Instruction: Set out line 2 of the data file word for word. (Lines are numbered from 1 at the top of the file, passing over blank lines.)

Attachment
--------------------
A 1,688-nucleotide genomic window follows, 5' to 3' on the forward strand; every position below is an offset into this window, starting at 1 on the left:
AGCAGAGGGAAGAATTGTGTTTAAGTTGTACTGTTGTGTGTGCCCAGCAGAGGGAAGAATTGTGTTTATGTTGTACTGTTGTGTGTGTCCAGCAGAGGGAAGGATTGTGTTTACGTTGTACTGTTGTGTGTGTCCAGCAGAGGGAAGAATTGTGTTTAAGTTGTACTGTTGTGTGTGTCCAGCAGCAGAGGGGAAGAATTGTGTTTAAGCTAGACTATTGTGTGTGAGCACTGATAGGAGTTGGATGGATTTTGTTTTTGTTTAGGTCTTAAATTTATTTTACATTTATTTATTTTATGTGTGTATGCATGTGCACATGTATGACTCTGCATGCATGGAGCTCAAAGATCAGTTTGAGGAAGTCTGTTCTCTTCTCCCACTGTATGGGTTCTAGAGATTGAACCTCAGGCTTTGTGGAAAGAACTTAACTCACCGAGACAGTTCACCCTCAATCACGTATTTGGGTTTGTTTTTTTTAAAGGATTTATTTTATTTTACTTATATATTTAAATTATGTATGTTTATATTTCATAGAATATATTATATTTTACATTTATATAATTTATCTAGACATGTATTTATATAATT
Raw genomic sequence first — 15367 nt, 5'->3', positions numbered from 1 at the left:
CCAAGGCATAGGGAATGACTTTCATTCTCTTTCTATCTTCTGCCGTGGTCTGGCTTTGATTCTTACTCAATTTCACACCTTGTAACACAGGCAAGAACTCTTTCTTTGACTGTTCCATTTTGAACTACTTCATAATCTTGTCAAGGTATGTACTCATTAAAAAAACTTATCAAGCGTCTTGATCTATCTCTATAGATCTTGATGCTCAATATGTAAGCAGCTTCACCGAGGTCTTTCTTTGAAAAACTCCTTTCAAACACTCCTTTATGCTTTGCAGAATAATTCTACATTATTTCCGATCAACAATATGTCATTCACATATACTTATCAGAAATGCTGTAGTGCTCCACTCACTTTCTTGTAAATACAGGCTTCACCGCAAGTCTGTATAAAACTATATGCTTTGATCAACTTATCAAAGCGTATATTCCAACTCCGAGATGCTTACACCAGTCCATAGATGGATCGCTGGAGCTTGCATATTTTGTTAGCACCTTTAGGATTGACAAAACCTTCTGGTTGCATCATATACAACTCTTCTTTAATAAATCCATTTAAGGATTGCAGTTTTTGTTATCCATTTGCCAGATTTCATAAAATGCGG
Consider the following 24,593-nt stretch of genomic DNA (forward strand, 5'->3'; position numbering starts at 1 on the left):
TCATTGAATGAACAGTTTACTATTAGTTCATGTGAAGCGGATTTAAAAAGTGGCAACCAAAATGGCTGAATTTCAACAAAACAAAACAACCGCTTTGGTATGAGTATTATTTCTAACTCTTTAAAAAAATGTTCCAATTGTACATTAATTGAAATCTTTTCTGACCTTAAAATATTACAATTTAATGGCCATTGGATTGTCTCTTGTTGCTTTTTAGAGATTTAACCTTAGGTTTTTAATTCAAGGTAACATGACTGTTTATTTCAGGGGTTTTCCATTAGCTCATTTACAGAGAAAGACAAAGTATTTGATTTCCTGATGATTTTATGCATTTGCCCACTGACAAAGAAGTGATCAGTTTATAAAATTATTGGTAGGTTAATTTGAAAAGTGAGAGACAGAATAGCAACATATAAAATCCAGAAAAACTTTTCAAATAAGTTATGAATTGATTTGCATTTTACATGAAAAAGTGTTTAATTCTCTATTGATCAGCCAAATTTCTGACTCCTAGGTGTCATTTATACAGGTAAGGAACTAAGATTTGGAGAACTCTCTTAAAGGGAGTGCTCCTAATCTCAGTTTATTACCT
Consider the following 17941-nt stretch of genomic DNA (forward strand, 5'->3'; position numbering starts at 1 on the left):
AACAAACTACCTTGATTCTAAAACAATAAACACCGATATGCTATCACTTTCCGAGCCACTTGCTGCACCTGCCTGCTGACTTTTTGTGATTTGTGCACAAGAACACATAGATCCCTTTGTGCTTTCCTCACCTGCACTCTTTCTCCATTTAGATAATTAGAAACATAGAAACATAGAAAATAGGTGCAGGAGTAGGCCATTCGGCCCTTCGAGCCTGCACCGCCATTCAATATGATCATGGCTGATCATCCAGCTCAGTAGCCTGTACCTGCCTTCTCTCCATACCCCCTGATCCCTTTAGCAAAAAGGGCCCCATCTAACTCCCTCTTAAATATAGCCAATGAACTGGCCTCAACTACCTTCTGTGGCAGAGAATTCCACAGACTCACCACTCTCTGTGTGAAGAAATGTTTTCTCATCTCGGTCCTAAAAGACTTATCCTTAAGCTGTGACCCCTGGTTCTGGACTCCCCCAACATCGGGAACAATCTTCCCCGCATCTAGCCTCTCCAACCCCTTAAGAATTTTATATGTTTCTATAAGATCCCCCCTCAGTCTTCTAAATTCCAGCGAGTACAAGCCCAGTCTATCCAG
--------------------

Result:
AGCAGAGGGAAGAATTGTGTTTAAGTTGTACTGTTGTGTGTGCCCAGCAGAGGGAAGAATTGTGTTTATGTTGTACTGTTGTGTGTGTCCAGCAGAGGGAAGGATTGTGTTTACGTTGTACTGTTGTGTGTGTCCAGCAGAGGGAAGAATTGTGTTTAAGTTGTACTGTTGTGTGTGTCCAGCAGCAGAGGGGAAGAATTGTGTTTAAGCTAGACTATTGTGTGTGAGCACTGATAGGAGTTGGATGGATTTTGTTTTTGTTTAGGTCTTAAATTTATTTTACATTTATTTATTTTATGTGTGTATGCATGTGCACATGTATGACTCTGCATGCATGGAGCTCAAAGATCAGTTTGAGGAAGTCTGTTCTCTTCTCCCACTGTATGGGTTCTAGAGATTGAACCTCAGGCTTTGTGGAAAGAACTTAACTCACCGAGACAGTTCACCCTCAATCACGTATTTGGGTTTGTTTTTTTTAAAGGATTTATTTTATTTTACTTATATATTTAAATTATGTATGTTTATATTTCATAGAATATATTATATTTTACATTTATATAATTTATCTAGACATGTATTTATATAATT